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28

The __getitem__() and keys() methods will suffice: >>> class D: def keys(self): return ['a', 'b'] def __getitem__(self, key): return key.upper() >>> def f(**kwds): print kwds >>> f(**D()) {'a': 'A', 'b': 'B'}


15

You can unpack a tuple or a list into positional arguments using a star. def add(a, b, c): print(a, b, c) x = (1, 2, 3) add(*x) Similarly, you can use double star to unpack a dict into keyword arguments. x = { 'a': 3, 'b': 1, 'c': 2 } add(**x)


8

If you're trying to create a Mapping — not just satisfy the requirements for passing to a function, then you really should inherit from collections.Mapping. As described in the documentation, you need to implement: __getitem__ __len__ __iter__ __contains__ The Mixin will implement everything else for you: __contains__, keys, items, values, get, __eq__, ...


8

One solution is to create a comma-separated list out of your vector of subscripted indices inds. You can do this by converting it to a cell array using NUM2CELL, then using the {:} syntax when indexing A: inds = num2cell(inds); value = A(inds{:});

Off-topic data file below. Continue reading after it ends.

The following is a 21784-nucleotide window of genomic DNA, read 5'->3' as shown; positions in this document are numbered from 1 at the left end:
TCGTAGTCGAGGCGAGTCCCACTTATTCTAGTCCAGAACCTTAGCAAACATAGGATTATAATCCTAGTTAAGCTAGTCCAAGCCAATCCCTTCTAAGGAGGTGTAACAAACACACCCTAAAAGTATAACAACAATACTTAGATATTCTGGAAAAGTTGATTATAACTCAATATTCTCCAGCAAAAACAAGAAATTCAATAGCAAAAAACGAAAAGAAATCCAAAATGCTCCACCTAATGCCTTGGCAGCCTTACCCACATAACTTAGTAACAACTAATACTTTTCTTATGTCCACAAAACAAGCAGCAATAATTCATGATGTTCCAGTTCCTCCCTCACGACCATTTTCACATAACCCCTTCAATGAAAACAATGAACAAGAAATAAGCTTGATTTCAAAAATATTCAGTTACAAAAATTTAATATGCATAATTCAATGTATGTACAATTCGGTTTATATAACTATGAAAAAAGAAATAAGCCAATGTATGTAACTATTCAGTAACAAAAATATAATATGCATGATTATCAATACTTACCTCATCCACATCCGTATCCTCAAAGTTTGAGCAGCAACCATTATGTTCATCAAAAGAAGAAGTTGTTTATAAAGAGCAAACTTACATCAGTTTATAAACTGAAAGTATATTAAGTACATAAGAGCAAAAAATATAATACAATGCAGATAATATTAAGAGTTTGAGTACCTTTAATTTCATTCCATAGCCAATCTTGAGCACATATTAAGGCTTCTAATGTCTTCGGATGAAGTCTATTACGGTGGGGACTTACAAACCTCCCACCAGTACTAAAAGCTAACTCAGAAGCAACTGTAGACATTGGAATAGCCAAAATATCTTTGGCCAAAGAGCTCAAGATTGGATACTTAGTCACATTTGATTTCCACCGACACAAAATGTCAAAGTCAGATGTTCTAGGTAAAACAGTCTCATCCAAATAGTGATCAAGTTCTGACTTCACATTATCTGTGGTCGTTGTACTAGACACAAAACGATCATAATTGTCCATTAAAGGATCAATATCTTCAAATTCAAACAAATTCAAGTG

7

When you define your function using this syntax: def someFunc(*args) for x in args print x You're telling it that you expect a variable number of arguments. If you want to pass in a List (Array from other languages) you'd do something like this: def someFunc(myList = [], *args) for x in myList: print x Then you can call it with ...


6

print is not a function in Python 2.x. In the first snippet you are printing a tuple and the last one has invalid syntax. If you want to use the print function, you need to enable it via from __future__ import print_function.


6

You can use a vararg syntax similar to C: package main import "fmt" func my_func( args ...int) int { sum := 0 for _,v := range args { sum = sum + v } return sum; } func main() { arr := []int{2,4} sum := my_func(arr...) fmt.Println("Sum is ", sum) } Now you can sum as many things as you'd like. Notice the important ... ...


5

If you don't want to use __future__, you can define the logging function like this: def log(condition, *message): if(<do something here...>): print ' '.join(str(a) for a in message) <perhaps do something more...>


5

I think you mean the * unpacking operator: >>> l = [1,2,3,4,5] >>> def add(a,b,c,d,e): ... print(a,b,c,d,e) ... >>> add(*l) 1 2 3 4 5


5

machineSpecificEnvironment = Environment(**keys)


4

Python lists (which are not just arrays because their size can be changed on the fly) are normal Python objects and can be passed in to functions as any variable. The * syntax is used for unpacking lists, which is probably not something you want to do now.


3